Langland’s ‘Lewed Vicory’ Reconsidered
In the figure of the “lewed vicory” of C.21.409-58, 480 (B.19.412-61, 484), three main themes of PPl converge: the value of learning, right rule, and the justification of criticism. The quality of “lewedness” has acquired negative value throughout the discourse of Rechelesnesse, Imaginatif, and Liberum Arbitrium, in which clerical incompetence is seen as a failure of leadership. As the vicar takes his place in the set piece of estates satire devoted to the cardinal virtues, he provides a vehement criticism of the pope and his cardinals. As a “lewed” vicar, incapable of spiritual leadership, he is a graver threat to the spiritual health of England than the pope and cardinals in Rome. His challenge of Conscience echoes that of the “lewed” priest of passus 8 against Piers himself, as both attempt to restrict the boundaries of salvation. The vicar’s lack of love, self-criticism, and leadership is seen to permeate the entire hierarchical structure from the ignorant vicar at the bottom to the vicar of Christ, the pope, at the top.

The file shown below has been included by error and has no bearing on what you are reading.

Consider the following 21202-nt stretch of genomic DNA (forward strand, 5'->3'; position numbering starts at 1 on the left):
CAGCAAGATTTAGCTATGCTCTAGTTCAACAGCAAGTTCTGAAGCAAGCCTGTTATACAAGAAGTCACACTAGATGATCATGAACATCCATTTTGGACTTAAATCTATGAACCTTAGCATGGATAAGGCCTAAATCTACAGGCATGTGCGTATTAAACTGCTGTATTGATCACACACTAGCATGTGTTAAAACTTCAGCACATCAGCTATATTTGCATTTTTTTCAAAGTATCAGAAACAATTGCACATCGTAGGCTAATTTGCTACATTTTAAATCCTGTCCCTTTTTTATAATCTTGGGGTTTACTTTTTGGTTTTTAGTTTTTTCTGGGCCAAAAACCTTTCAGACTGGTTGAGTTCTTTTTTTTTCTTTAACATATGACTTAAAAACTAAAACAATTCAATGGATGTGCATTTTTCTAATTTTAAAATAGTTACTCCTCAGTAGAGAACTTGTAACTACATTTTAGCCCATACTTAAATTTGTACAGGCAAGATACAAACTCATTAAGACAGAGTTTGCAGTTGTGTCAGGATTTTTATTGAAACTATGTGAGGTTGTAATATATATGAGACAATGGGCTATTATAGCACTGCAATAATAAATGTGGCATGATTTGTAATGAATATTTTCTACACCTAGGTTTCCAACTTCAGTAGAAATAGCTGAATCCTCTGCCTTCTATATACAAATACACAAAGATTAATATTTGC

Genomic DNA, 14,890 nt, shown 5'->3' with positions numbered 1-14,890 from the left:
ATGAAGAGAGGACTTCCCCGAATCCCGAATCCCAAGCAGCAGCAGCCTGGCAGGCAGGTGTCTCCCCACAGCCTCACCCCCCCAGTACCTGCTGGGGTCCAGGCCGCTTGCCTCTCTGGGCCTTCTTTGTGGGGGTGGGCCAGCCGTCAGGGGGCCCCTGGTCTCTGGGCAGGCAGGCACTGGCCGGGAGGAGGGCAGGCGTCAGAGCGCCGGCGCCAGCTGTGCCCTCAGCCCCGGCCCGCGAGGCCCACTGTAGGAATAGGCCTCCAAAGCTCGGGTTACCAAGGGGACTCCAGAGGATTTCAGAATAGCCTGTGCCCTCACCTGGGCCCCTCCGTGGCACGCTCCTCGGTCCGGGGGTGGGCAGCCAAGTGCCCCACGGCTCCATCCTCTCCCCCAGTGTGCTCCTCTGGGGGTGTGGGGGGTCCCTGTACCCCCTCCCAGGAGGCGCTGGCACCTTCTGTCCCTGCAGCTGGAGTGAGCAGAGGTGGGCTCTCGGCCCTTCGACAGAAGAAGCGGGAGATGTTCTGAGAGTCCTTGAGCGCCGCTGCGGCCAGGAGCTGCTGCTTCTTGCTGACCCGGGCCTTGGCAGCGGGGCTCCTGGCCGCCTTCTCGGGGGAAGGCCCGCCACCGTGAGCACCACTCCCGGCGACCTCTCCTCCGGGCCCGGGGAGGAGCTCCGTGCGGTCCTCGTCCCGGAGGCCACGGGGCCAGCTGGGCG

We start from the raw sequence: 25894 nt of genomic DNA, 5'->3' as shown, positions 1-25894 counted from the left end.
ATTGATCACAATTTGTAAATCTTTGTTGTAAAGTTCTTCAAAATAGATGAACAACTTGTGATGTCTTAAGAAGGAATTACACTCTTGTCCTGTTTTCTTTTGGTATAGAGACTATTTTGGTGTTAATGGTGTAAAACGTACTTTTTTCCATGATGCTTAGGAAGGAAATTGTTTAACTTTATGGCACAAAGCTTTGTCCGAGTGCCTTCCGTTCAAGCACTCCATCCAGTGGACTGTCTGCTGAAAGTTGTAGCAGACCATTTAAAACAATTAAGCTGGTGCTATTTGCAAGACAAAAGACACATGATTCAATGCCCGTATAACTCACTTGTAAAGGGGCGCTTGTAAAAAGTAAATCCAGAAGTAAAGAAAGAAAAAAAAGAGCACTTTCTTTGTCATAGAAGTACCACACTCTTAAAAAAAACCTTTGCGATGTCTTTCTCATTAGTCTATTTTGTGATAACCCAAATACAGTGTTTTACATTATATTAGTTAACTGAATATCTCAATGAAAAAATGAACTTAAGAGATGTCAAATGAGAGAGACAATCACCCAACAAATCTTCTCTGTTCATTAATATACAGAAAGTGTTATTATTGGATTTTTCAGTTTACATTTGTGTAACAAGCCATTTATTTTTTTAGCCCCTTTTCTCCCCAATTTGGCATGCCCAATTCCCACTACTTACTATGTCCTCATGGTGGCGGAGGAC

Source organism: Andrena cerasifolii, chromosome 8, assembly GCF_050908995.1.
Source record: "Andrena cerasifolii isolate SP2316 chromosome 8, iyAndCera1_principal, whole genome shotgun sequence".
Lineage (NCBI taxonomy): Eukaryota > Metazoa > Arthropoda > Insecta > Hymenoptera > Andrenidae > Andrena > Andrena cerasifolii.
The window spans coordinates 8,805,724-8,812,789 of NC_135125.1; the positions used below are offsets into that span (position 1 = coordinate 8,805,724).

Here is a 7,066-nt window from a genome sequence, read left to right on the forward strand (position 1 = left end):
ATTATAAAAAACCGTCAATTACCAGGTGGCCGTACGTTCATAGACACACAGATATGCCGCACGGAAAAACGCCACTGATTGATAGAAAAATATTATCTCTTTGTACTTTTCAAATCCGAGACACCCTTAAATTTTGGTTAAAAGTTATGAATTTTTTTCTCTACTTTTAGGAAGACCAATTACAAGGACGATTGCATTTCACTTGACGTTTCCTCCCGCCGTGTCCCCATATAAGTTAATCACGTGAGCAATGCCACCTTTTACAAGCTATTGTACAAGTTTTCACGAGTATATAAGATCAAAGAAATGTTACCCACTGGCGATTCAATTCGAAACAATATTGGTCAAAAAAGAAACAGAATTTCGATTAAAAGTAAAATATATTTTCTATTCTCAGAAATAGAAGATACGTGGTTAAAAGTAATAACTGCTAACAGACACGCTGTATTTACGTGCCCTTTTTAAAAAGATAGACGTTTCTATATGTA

JEGP 95 (1996): 322-35.